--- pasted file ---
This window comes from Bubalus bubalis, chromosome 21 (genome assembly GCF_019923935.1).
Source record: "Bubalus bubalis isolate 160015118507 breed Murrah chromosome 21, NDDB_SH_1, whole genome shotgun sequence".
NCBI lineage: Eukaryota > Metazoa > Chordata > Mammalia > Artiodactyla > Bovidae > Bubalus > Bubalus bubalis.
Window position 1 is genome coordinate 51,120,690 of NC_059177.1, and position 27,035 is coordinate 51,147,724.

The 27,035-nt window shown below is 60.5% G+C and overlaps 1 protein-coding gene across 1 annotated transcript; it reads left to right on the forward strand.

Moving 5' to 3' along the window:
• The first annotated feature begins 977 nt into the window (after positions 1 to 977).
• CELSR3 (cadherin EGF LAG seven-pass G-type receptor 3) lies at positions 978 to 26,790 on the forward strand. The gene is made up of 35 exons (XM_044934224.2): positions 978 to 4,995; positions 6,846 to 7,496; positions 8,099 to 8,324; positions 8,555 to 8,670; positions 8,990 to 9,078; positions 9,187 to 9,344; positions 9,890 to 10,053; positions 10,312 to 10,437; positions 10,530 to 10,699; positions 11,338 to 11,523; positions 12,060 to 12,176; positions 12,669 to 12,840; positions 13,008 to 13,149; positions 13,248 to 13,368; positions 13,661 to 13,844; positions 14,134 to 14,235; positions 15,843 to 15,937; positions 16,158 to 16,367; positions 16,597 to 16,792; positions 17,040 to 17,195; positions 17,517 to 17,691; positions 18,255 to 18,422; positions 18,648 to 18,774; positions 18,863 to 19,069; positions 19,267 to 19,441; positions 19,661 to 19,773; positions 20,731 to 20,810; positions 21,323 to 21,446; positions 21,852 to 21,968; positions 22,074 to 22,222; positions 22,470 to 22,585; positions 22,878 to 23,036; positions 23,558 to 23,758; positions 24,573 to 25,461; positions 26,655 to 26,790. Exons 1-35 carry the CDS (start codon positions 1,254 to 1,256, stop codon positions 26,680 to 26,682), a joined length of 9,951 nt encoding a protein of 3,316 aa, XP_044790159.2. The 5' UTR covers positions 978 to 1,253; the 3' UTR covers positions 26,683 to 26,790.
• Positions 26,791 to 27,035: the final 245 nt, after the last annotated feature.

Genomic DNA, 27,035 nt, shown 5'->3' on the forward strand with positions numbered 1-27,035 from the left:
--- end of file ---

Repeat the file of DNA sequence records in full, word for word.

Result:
This window comes from Bubalus bubalis, chromosome 21 (genome assembly GCF_019923935.1).
Source record: "Bubalus bubalis isolate 160015118507 breed Murrah chromosome 21, NDDB_SH_1, whole genome shotgun sequence".
NCBI lineage: Eukaryota > Metazoa > Chordata > Mammalia > Artiodactyla > Bovidae > Bubalus > Bubalus bubalis.
Window position 1 is genome coordinate 51,120,690 of NC_059177.1, and position 27,035 is coordinate 51,147,724.

The 27,035-nt window shown below is 60.5% G+C and overlaps 1 protein-coding gene across 1 annotated transcript; it reads left to right on the forward strand.

Moving 5' to 3' along the window:
• The first annotated feature begins 977 nt into the window (after positions 1 to 977).
• CELSR3 (cadherin EGF LAG seven-pass G-type receptor 3) lies at positions 978 to 26,790 on the forward strand. The gene is made up of 35 exons (XM_044934224.2): positions 978 to 4,995; positions 6,846 to 7,496; positions 8,099 to 8,324; positions 8,555 to 8,670; positions 8,990 to 9,078; positions 9,187 to 9,344; positions 9,890 to 10,053; positions 10,312 to 10,437; positions 10,530 to 10,699; positions 11,338 to 11,523; positions 12,060 to 12,176; positions 12,669 to 12,840; positions 13,008 to 13,149; positions 13,248 to 13,368; positions 13,661 to 13,844; positions 14,134 to 14,235; positions 15,843 to 15,937; positions 16,158 to 16,367; positions 16,597 to 16,792; positions 17,040 to 17,195; positions 17,517 to 17,691; positions 18,255 to 18,422; positions 18,648 to 18,774; positions 18,863 to 19,069; positions 19,267 to 19,441; positions 19,661 to 19,773; positions 20,731 to 20,810; positions 21,323 to 21,446; positions 21,852 to 21,968; positions 22,074 to 22,222; positions 22,470 to 22,585; positions 22,878 to 23,036; positions 23,558 to 23,758; positions 24,573 to 25,461; positions 26,655 to 26,790. Exons 1-35 carry the CDS (start codon positions 1,254 to 1,256, stop codon positions 26,680 to 26,682), a joined length of 9,951 nt encoding a protein of 3,316 aa, XP_044790159.2. The 5' UTR covers positions 978 to 1,253; the 3' UTR covers positions 26,683 to 26,790.
• Positions 26,791 to 27,035: the final 245 nt, after the last annotated feature.

Genomic DNA, 27,035 nt, shown 5'->3' on the forward strand with positions numbered 1-27,035 from the left: